Making a stand
Stand Up For The Week is on Channel 4, at 11pm, on Fridays
Comedian Patrick Kielty is no stranger to controversy. Razor sharp and quickwitted, he’s been hailed as a genius but his risqué ribbing hasn’t been without repercussions.
He’s received death threats and in 2007 was forced to issue a public apology for remarks he made about the disappearance of Madeleine McCann. But the 39 yearold says he doesn’t court controversy.
“One of the things which appears to be in vogue right now is to quote comedian’s lines, which are said in context with a certain amount of delivery and irony in a live room, and just dictate it onto the page and write that up as controversial or shocking,” says Patrick.
“I think the easiest thing, or may be even the laziest thing in the world is to get a controversial headline just by purely quoting what people on stage say rather than how they say it or what wry look there may nave been when they were saying it.”
This month Patrick is hosting a new show called Stand Up For The Week, which he describes as “a topical, satire stand-up show.” Each week he will be joined by a regular team of stand-up comedians including Rich Hall, Jack Whitehall, Andi Osho and Scot Kevin Bridges, “who’s going to be looking at England’s world cup campaign”, says Patrick.
“It’s quite a simple idea but what’s interesting about it is that’s it’s not really been done before,” he says.
“Most stand-up shows you see on television are recorded a few months in advance, which means the material’s pretty much rehearsed within an inch of its life and by the time it goes out it can’t really react to very recent events. Then there’s the comedic panel show where a bunch of comedians come on and they discuss the news and it’s more a case of who’s quick enough to get their line in first.”
Going out at 11pm on a Friday night, it’s the perfect post-pub fare and the comedians can afford to be on the edgy side. One of Patrick’s favourite segments will see a celebrity guest invited to endure ‘The Chair’.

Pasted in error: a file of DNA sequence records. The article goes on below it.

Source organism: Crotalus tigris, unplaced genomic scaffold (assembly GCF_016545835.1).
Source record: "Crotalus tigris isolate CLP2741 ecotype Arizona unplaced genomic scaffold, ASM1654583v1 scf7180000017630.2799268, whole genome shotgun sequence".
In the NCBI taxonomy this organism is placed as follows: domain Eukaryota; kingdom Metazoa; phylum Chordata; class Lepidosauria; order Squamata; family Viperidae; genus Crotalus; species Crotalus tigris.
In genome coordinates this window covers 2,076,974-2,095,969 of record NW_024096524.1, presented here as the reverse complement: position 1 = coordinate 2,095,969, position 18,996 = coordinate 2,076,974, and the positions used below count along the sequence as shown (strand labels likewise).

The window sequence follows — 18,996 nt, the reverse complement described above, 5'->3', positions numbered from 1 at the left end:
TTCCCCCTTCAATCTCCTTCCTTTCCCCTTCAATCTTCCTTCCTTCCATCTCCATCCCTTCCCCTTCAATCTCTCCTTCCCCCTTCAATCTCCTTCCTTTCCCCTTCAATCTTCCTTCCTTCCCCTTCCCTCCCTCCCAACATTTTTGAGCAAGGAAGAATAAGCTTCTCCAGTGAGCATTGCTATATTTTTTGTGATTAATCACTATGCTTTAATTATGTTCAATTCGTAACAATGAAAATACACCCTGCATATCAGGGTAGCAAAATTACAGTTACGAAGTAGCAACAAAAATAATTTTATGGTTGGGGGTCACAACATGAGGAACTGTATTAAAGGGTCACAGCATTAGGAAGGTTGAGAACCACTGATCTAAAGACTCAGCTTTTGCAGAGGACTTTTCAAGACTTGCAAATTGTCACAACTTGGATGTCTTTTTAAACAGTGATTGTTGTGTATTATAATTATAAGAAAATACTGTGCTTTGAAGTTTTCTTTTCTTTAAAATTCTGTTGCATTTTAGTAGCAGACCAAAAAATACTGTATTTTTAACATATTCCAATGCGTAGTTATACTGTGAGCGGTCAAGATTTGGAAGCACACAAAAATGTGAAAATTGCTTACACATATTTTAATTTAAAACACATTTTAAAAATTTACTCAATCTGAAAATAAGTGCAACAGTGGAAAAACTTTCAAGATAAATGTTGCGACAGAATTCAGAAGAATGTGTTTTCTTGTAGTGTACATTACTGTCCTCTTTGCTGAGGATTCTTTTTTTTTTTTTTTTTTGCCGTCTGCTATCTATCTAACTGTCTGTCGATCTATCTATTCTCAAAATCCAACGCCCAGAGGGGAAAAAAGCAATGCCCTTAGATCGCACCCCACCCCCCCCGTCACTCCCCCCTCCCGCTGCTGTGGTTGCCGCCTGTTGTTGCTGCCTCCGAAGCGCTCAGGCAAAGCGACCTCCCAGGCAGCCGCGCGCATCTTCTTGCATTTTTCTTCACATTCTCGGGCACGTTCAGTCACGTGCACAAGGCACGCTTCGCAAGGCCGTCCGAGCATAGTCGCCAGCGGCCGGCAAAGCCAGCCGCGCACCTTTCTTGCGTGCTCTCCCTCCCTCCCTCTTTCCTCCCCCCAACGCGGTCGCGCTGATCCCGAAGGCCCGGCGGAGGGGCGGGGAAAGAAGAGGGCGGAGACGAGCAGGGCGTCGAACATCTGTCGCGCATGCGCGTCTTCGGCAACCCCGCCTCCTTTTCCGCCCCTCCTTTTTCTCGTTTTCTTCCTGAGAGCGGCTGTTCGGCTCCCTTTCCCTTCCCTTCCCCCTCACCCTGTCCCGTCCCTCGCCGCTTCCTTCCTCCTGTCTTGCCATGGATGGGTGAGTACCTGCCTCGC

“We’ve got to the stage now where you can’t get anyone to appear on a show unless you plug what they’re doing, so we’ve decided to do that in reverse,” says Patrick.
“We say, if you want to actually come on and plug what you’re doing, then you have to endure a little tribute or ‘roast’. If the person can sit in the chair and keep their mouth shut while I say hopefully what most people think about them, then at the end they get ‘the right to reply’.”
Brought up in County Down, Patrick and his two brothers enjoyed a tranquil up-bringing, until tragedy struck in 1988.
When Patrick was 16, his father Jack, the boss of a successful building firm and the chairman of the Gaelic Athletic Association was shot six times by the Ulster Freedom Fighters. Some have suggested this experience laid the foundations for his future career, as Patrick’s often used The Troubles in his stand-up shows but Patrick disagrees.
“A lot of articles go for the easy thing [that] because my dad was murdered when I was 16, the political thing came in after that,” he once said. “It was almost as if I’d decided to turn myself into some sort of comedy Batman because something terrible had happened in my past, I had to put on the political comedy cape and take on these issues.”
What Patrick doesn’t enjoy is the preparation for a show. “You talk to most comedians, [and you’ll discover] they are probably the most professional of procrastinators you’re ever going to find. We’ll do anything apart from write. I’ll organise my knicker draw, I’ll arrange my socks in colour order.”
It’s why he appreciates having a weekly deadline for Stand Up For The Week. “You know you’re out there every Friday night and you know it’s a topical show, so you’re just constantly trawling the papers and watching the news keeping an eye out for stuff.”